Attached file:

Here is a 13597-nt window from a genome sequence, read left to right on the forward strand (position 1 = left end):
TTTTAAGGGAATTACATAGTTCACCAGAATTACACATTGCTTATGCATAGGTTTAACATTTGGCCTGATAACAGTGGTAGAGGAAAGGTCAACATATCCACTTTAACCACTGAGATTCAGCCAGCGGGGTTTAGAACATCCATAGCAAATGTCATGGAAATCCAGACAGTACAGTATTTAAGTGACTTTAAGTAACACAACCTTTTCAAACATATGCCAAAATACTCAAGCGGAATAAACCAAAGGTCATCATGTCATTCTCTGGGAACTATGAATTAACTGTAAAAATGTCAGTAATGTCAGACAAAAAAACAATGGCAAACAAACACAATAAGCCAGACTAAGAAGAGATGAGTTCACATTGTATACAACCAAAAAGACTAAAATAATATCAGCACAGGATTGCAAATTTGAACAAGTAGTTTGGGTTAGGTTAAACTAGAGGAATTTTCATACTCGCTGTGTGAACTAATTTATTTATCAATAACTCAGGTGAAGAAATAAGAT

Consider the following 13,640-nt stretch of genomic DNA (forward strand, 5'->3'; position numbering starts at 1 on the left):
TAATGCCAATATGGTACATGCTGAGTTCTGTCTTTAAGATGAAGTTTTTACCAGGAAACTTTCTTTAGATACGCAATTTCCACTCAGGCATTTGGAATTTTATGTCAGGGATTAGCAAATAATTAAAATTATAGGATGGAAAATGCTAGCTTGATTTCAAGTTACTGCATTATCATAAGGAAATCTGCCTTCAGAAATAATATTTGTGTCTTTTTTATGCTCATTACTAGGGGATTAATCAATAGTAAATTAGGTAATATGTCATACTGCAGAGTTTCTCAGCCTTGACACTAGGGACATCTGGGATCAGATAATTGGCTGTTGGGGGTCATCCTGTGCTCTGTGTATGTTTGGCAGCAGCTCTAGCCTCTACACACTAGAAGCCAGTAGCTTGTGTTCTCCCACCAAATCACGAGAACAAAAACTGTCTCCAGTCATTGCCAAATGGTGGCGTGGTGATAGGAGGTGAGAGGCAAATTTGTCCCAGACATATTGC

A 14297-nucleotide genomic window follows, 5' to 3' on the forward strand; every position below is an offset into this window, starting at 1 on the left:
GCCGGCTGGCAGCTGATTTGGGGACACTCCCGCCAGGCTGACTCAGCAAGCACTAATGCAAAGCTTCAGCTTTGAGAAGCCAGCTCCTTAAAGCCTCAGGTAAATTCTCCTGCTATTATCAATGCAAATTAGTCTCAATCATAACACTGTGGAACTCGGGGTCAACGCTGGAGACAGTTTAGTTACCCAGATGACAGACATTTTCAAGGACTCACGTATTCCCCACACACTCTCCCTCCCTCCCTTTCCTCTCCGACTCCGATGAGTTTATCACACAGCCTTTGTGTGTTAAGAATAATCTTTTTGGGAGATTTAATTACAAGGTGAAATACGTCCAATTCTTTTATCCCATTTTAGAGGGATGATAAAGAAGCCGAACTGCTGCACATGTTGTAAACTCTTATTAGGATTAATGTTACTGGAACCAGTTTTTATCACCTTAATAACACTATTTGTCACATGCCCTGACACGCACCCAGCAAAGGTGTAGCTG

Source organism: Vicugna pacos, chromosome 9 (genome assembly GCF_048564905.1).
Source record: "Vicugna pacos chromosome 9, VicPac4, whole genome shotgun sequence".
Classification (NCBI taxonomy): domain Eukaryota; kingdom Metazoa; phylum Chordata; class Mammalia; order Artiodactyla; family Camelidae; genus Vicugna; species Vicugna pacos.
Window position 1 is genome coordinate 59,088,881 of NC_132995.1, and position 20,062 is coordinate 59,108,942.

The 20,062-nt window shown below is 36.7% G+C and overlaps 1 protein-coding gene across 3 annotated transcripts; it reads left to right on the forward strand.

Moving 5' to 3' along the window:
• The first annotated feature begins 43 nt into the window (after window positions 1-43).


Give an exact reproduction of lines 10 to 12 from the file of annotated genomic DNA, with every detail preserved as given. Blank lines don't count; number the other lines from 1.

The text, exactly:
Window position 1 is genome coordinate 59,088,881 of NC_132995.1, and position 20,062 is coordinate 59,108,942.

The 20,062-nt window shown below is 36.7% G+C and overlaps 1 protein-coding gene across 3 annotated transcripts; it reads left to right on the forward strand.

Moving 5' to 3' along the window: